Director Stephanie McKee, producer Kiyoko McCrae and poet Sunni Patterson studied under John O’Neal and Doris Derby, co-founders of Free Southern Theater, which became a major influence on the Black Arts Movement in the 1960s. Junebug Productions carries on Free Southern Theater’s mission to use the arts in support of civil rights, and Gomela touches on slavery, racial profiling, poverty, lack of opportunity, Hurricane Katrina and negative societal messages relating to the black community.

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Friday, January 20, 2017

Review: Sea of Common Catastrophe

Posted By on Fri, Jan 20, 2017 at 10:22 AM

Different sides of New Orleans meet in Sea of Common Catastrophe. - LAUREN HIND
  • Different sides of New Orleans meet in Sea of Common Catastrophe.

Perpetua (Kathy Randels), a woman in eccentric if not slightly frumpy garb, sings a song based on the tongue-twister “She sells seashells by the seashore.” Her tone is somber, but the woman does in fact sell shells to tourists, including the gleeful Mr. Herbert (Jeffrey Gunshol), in a scene that miniaturizes one of the changes in their surreal home, a magically realized vision of New Orleans. There also is a fleeting hint of attraction between the two in Sea of Common Catastrophe, an ensemble-generated show by Jeff Becker and ArtSpot Productions, currently running at UNO’s Robert E. Nims Theatre.

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Thursday, January 19, 2017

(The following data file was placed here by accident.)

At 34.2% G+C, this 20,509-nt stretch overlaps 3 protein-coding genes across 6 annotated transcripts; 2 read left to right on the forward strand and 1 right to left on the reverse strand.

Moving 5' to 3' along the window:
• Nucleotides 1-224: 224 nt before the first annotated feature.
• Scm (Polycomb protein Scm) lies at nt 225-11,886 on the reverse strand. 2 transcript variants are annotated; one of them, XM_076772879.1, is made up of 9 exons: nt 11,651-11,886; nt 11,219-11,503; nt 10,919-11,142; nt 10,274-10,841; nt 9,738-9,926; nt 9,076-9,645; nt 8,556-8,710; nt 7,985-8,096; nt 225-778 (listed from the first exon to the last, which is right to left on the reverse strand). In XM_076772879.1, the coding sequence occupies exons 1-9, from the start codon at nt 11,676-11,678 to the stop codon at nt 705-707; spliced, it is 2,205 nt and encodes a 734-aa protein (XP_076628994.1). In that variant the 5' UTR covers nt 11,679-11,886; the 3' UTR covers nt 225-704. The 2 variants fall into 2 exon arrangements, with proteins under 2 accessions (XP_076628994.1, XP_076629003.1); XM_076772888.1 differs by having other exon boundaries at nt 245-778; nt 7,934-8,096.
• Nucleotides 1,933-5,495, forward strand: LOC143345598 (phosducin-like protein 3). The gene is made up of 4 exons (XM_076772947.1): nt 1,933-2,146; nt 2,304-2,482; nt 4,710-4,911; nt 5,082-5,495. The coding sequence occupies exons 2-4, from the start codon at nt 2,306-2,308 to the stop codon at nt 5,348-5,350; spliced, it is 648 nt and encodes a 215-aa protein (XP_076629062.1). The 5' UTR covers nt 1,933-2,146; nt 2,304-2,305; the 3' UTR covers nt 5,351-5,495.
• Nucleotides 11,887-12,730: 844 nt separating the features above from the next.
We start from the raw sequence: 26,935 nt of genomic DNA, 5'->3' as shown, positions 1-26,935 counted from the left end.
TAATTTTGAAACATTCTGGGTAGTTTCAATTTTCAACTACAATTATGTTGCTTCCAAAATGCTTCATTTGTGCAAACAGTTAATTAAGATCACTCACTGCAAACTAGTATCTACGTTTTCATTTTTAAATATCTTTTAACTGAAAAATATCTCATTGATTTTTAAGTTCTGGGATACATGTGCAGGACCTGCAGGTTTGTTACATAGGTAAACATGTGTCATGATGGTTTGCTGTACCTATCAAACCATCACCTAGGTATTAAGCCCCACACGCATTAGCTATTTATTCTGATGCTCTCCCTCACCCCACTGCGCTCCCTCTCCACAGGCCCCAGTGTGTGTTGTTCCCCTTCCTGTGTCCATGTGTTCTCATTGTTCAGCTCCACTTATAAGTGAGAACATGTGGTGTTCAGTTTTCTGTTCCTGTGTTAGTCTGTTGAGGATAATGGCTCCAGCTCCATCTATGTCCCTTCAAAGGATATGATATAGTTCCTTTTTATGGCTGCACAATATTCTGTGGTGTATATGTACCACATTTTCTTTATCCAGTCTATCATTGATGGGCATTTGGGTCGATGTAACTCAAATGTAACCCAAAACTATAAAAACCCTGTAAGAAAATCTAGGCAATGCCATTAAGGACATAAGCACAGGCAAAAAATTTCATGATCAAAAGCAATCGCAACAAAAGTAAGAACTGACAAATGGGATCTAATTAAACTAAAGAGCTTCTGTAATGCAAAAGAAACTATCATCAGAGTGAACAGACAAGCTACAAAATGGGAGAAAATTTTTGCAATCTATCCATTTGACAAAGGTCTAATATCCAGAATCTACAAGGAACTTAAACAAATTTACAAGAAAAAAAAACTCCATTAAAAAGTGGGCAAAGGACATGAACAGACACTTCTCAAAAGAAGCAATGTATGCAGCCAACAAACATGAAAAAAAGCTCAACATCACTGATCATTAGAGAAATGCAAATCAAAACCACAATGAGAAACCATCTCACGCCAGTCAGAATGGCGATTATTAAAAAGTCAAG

Gambit TV: Entertainment picks for Jan. 20-22

Posted By on Thu, Jan 19, 2017 at 3:50 PM

Gambit music commentator and professional man-about-town Noah Bonaparte Pais stops by WWL-TV to share weekend picks: a crossover country chanteuse at Gasa Gasa, vogue performances and more.

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Tuesday, January 17, 2017

Review: Reefer Madness The Musical

Posted By on Tue, Jan 17, 2017 at 6:04 PM

Maggie Windler stars in Reefer Madness The Musical. - MASON WOOD
  • Maggie Windler stars in Reefer Madness The Musical.

I hope fears about our current national problems turn out to be as unfounded as the perils of marijuana posited by the 1936 cult classic film Reefer Madness. The movie ominously warns: “Its first effect is sudden, violent, uncontrollable laughter. Then come dangerous hallucinations … followed by emotional disturbances, inability to direct thoughts, the loss of all power to resist physical emotions.” Those symptoms also might describe audience reaction to Reefer Madness, The Musical, which The Storyville Collective presents at Cafe Istanbul and Rivertown Theaters for the Performing Arts (Feb. 2-12).